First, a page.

Future gas and oil prices are in focus this week as the U.S. and its allies have initiated airstrikes in Syria and Iraq.
Facing rampant inflation and a shortage of dollars, Venezuela's state-owned oil company, Petróleos de Venezuela SA (PDVSA), is looking to sell its Citgo assets for $10 billion.
But the deal may be undervalued, and the PDVSA's financial problems may be the work of the Venezuelan government.
Beware of unintended consequences.
That's the advice I'd give Western leaders when imposing sanctions on Russia over the Ukraine crisis.
You see, Putin's been racking up his air miles, hastening the pace to replace the petrodollar.
It's a topic I recently discussed here, along with an investment idea for a "counterattack."
At the end of Putin's two-day trip to China last week, the two nations signed a landmark natural gas supply deal, driving another large nail in the dollar's coffin.
I'll be making a major presentation at a Bloomberg advisory session on the recent opening of the Mexican energy markets.
After operating as a monopoly for 76 years, Mexico is now set to dismantle all the barriers to foreign investment in its oil fields.
And the topics I am going to discuss this week in Mexico City go well beyond what's immediately south of the border.
Oil prices are up today (Thursday) for the first time in three days for the following two reasons.
New York's main contract and oil price benchmark West Texas Intermediate (WTI) for April delivery rose $0.11 to $101.56 a barrel, after reaching as low as $100.13 a barrel in intraday trading. The volume of all futures traded was around 42% over the 100-day average.
The spread between West Texas Intermediate (WTI) and Brent continues to narrow.
Thanks to additional new U.S. pipeline capacity and the growing volume of oil product exports from American refineries, the glut of excess storage at Cushing, Okla., is shrinking.
This ongoing glut has been the single biggest reason why WTI trades at a discount to Brent. As I write this, WTI is approaching $104 a barrel and Brent $111.
With crude oil prices continuing to rise, you would think that would be good news for both onshore and offshore drilling ventures.
The broader markets had a dismal month of January - the Dow Jones Industrial Average was down 5.3% and the S&P 500 dipped 3.6% - but these liquefied natural gas (LNG) stocks all boasted strong returns.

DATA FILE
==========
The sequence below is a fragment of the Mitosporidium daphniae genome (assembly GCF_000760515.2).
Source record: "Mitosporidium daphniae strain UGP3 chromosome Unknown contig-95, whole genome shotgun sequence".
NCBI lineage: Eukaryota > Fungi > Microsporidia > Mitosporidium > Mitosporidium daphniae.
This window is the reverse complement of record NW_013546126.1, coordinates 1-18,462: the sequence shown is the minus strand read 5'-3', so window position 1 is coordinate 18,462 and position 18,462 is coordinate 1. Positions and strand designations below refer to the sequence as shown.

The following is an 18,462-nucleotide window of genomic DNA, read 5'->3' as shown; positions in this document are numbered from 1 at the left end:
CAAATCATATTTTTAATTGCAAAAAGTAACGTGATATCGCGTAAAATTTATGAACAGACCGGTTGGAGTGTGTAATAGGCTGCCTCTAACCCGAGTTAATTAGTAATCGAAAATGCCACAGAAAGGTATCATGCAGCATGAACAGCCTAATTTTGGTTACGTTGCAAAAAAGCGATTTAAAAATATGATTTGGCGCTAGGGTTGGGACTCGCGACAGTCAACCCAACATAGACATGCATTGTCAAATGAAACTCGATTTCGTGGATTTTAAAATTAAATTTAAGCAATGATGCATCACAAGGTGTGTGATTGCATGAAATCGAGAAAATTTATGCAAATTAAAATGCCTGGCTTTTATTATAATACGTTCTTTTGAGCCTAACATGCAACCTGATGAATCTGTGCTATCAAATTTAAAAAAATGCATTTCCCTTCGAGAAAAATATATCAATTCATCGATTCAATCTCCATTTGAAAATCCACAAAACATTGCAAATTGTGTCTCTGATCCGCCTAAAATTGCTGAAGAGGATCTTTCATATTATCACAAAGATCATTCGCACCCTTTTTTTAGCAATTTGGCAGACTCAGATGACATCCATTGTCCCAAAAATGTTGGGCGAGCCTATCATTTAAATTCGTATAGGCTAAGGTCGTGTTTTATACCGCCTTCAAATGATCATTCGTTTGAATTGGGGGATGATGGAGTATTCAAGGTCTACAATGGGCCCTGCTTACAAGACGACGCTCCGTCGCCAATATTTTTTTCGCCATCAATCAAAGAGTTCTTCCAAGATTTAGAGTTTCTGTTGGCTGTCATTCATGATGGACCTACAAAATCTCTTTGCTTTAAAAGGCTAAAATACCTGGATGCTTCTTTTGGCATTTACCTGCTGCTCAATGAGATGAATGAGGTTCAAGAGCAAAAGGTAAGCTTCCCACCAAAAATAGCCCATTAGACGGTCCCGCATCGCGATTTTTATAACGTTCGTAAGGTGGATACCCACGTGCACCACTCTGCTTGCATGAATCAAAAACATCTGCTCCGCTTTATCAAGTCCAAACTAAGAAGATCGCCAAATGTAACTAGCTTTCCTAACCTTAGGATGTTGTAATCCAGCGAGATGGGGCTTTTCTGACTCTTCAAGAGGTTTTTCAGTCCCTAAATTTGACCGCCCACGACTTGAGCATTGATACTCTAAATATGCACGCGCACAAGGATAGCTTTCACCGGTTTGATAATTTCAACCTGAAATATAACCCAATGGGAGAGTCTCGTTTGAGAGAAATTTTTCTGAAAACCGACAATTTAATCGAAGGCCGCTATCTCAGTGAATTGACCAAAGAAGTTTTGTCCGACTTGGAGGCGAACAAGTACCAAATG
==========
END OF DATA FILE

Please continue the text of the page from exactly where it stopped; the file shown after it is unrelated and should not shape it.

The outlook for LNG stocks continues to look bright as well. Increased demand for natural gas in China, the increased supply of shale gas in the United States, and the high number of export facilities awaiting approval for construction in the United States are all bullish signs for LNG investors.
These five LNG stocks vastly outperformed the markets in January and have room to continue upward...
I was one of the first analysts to pronounce this as the "Golden Age of Materials Science."
You know what I'm talking about - all those "Miracle Materials" that are changing our lives: There are the advanced composites that lighten our airliners; the great plastics that increase the "cool factor" of today's cars - while also making them safer and more economical. They include one of earth's more abundant resources, and the new discoveries, such as graphene, that promise to revolutionize biotechnology, computers, and industry.
Late Friday afternoon, the Keystone XL crude oil pipeline cleared one of its biggest hurdles.
In its Final Environmental Impact Statement, the U.S. Department of State concluded that completing the pipeline's northern leg would not have a major impact on global greenhouse gas emissions.
Keystone XL pipeline supporters - who have been waiting years for this project to be completed - just received good news from the U.S. Department of State.
The Keystone pipeline is 1,179 miles long and would connect heavy crude oil from bitumen deposits in Canada to the southeastern refining network of the United States. While the southern portion has been built, the northern section requires approval given its cross-border passage.
Determining fair value is vital when deciding whether a stock is a good buy or not. In the case of energy stocks, there happens to be a yardstick investors can use to bring home market-beating trades time and time again.
We've seen how the U.S. shale oil and gas boom has created a lot of new investing opportunities in the energy sector. As U.S. production soars, however, so do the risks to the infrastructure required to get the oil and gas out of the ground and into people's homes and autos.
Texas has some of the biggest shale oil reserves in the country. And new discoveries in one of those, the Wolfcamp formation, has stunned many energy experts. This shale oil formation is now thought to be the second-largest in the world.
The global oil market in 2013 was dominated by geopolitical disruptions, a huge boom in U.S. domestic production, and double-digit gains for energy investors. As a group, energy stocks rose 18%. And a handful of the quality shares, including several recommended by Dr. Kent Moors, doubled.